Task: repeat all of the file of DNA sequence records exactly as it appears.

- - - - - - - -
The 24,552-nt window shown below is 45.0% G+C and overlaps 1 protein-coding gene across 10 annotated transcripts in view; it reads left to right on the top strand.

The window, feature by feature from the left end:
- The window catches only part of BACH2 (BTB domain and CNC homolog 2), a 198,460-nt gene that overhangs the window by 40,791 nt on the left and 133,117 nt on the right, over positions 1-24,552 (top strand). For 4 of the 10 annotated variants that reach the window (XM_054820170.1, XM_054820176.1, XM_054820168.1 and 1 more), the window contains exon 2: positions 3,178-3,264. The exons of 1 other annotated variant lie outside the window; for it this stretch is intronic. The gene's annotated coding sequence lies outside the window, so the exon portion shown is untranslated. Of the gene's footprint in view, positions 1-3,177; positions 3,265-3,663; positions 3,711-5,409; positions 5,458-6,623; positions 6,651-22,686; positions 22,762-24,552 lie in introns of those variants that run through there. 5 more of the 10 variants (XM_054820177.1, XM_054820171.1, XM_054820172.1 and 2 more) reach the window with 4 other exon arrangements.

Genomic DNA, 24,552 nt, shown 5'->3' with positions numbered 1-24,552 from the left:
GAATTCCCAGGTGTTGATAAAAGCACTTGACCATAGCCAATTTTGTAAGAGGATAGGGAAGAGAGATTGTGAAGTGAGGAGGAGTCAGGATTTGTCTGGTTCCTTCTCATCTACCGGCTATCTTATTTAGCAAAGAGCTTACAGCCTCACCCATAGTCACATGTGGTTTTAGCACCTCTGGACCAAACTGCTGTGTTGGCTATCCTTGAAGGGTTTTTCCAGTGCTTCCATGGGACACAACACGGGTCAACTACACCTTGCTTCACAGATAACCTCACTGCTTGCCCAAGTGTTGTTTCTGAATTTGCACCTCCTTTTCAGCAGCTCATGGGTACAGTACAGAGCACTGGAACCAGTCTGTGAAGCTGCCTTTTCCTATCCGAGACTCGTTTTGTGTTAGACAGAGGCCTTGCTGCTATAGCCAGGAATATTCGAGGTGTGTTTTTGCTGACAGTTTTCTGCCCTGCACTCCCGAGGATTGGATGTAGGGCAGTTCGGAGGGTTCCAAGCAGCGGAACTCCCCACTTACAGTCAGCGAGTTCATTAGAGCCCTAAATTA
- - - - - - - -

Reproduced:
The 24,552-nt window shown below is 45.0% G+C and overlaps 1 protein-coding gene across 10 annotated transcripts in view; it reads left to right on the top strand.

The window, feature by feature from the left end:
- The window catches only part of BACH2 (BTB domain and CNC homolog 2), a 198,460-nt gene that overhangs the window by 40,791 nt on the left and 133,117 nt on the right, over positions 1-24,552 (top strand). For 4 of the 10 annotated variants that reach the window (XM_054820170.1, XM_054820176.1, XM_054820168.1 and 1 more), the window contains exon 2: positions 3,178-3,264. The exons of 1 other annotated variant lie outside the window; for it this stretch is intronic. The gene's annotated coding sequence lies outside the window, so the exon portion shown is untranslated. Of the gene's footprint in view, positions 1-3,177; positions 3,265-3,663; positions 3,711-5,409; positions 5,458-6,623; positions 6,651-22,686; positions 22,762-24,552 lie in introns of those variants that run through there. 5 more of the 10 variants (XM_054820177.1, XM_054820171.1, XM_054820172.1 and 2 more) reach the window with 4 other exon arrangements.

Genomic DNA, 24,552 nt, shown 5'->3' with positions numbered 1-24,552 from the left:
GAATTCCCAGGTGTTGATAAAAGCACTTGACCATAGCCAATTTTGTAAGAGGATAGGGAAGAGAGATTGTGAAGTGAGGAGGAGTCAGGATTTGTCTGGTTCCTTCTCATCTACCGGCTATCTTATTTAGCAAAGAGCTTACAGCCTCACCCATAGTCACATGTGGTTTTAGCACCTCTGGACCAAACTGCTGTGTTGGCTATCCTTGAAGGGTTTTTCCAGTGCTTCCATGGGACACAACACGGGTCAACTACACCTTGCTTCACAGATAACCTCACTGCTTGCCCAAGTGTTGTTTCTGAATTTGCACCTCCTTTTCAGCAGCTCATGGGTACAGTACAGAGCACTGGAACCAGTCTGTGAAGCTGCCTTTTCCTATCCGAGACTCGTTTTGTGTTAGACAGAGGCCTTGCTGCTATAGCCAGGAATATTCGAGGTGTGTTTTTGCTGACAGTTTTCTGCCCTGCACTCCCGAGGATTGGATGTAGGGCAGTTCGGAGGGTTCCAAGCAGCGGAACTCCCCACTTACAGTCAGCGAGTTCATTAGAGCCCTAAATTA